Moshe Dayan, the most likely candidate to become Israel's next foreign minister, painted a gloomy portrait last night of the prospects for a negitiated Middle East peace, saying "I am sorry, I cannot see any agreement in sight."

In an unusual forum organized by Hebrew University, former Defense Minister Dayan appeared on the same platform with a former Jordanian defense minister. Anwar Nusseibeh, to debate the lessons learned after 10 years of military rule in the occupied territories.

The lesson, as far as Dayan was concerned, was that no Middle East peace agreement is possible, at least not for the foreseeable future.

"Maybe we will have to live without a solution because we have been trying for 30 years . . . and I cannot see any solution that would be acceptable to the two parties," Dayan said.

"What we want, the Arabs reject, what they suggest, we do not want to accept. So, it is as simple as this: It is not (Menachan) Begin or Golda (Meir) or (Levi) Eshkol or (Yitzhak) Rabin, it's everybody . . . saying we shall not go back to the old line and that we shall not have a Palestinian state. While the other party (the Arabs) say go back to the old line . . . cut Jerusalem in two and have a Palestinian state on the West Bank and Gaza. Except for the Communists, there is no (Israeli) party that will accept this."

Unlike Begin, the Likua Party leader who has been designated to form a new Israeli government, Dayan said he did not call the occupied territories "Liberated." Dayan said he had no objection to the word "occupied" because he had no illusions that the Arabs like the Israelis. But, he said, the territories are under Israeli military occupation today as a result of the refusal of the Arabs to accept partition of Palestine in 1948.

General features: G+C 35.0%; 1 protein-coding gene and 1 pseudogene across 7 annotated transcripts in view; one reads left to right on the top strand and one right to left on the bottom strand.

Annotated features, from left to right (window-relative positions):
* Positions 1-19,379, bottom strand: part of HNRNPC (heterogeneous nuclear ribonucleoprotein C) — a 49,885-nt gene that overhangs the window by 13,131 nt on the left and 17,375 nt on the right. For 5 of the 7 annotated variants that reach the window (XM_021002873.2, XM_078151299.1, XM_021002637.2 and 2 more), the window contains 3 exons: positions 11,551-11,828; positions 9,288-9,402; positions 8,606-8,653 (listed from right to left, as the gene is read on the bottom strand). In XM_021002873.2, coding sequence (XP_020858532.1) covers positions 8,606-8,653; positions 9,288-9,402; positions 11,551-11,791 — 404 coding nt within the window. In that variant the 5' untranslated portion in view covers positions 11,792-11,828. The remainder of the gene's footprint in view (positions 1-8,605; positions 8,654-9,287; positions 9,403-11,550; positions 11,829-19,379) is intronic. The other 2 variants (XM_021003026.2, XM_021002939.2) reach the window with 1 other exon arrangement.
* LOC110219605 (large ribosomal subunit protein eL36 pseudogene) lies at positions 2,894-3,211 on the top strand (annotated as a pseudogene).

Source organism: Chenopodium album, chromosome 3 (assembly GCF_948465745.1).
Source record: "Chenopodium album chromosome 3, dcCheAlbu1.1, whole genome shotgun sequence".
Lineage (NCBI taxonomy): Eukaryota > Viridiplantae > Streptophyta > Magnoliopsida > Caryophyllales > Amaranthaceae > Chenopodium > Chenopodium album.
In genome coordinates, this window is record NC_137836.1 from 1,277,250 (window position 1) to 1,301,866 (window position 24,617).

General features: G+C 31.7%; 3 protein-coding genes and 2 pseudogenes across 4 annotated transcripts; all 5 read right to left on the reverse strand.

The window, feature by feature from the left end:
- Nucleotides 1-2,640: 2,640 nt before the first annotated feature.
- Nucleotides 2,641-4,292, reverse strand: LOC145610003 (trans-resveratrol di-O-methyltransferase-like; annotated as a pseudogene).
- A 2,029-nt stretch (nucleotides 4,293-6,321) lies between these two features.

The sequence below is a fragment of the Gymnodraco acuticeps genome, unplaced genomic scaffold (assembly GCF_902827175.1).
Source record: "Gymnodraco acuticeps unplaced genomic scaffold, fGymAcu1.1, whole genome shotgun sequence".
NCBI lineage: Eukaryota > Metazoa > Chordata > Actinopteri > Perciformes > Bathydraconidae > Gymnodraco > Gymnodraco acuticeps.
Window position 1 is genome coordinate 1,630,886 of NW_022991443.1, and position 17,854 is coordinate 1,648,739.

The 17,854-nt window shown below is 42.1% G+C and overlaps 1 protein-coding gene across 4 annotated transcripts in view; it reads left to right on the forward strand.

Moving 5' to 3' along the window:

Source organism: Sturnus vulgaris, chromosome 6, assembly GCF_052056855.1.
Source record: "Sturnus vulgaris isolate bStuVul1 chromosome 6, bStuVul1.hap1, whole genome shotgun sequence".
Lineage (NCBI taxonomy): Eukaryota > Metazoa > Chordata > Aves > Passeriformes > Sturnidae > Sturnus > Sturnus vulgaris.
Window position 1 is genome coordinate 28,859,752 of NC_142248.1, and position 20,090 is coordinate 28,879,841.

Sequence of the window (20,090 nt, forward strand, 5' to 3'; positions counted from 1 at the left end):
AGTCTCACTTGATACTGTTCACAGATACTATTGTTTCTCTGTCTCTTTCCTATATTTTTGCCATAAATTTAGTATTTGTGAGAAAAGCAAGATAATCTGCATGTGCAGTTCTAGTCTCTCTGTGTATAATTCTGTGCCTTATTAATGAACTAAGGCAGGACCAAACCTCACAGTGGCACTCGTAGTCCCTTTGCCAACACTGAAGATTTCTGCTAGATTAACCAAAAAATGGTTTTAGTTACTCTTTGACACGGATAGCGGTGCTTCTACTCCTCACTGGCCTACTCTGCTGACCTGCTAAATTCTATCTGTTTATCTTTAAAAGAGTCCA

This did not mean, however, that Israel should not enter into peace negotiations with the Arabs, Dayan said.

"I do appreciate very much the fact of negotiations," he said. There is a gap between the Israeli concept and the Arab concept but (the fact) that both parties "still do not reject the idea of sitting down and negotiating is very important."

First, Dayan said, Israel's main interests in the occupied territories are that the Jews should have the right to own land and live on the West Bank - not through expropriation of land but through legitimate sale. Jordanian law forbids the sale of land to Jews under penalty of death.

Secondly, Dayan said that Israel should maintain its military bases and aircraft early warning stations in the West Bank - "not to impose ourselves upon the Arabs" but to provide security for the embattled Jewish state.

Nusseibeh, a member of an old and prominent Jersualem Arab family, stressed to the predominantly Jewish audience that the Palestinans had just as much affection and longing for the land of their ancestors as did the Jews. He said the two peoples should find a way to accommodate each other but that the lessons of the past 10 years "have at best been gloomy and the prospects for the future not much brighter."

He praised the "open bridges" policy that Dayan put into effect 10 years ago, which allowed people on the occupied West Bank to travel to Jordan. But he said it should not harden into a permanent policy in which Arabs are first denied any political rights and then persuaded to leave.

Nusseibeh said that Israel could not keep an unhappy population on the West Bank and in Gaza forever without either losing its democracy or losing the demographic balance it requiries to maintain itself as a Jewish state.

Empires, he said, were out of date and empires so close to home had a corrupting influence on the home country.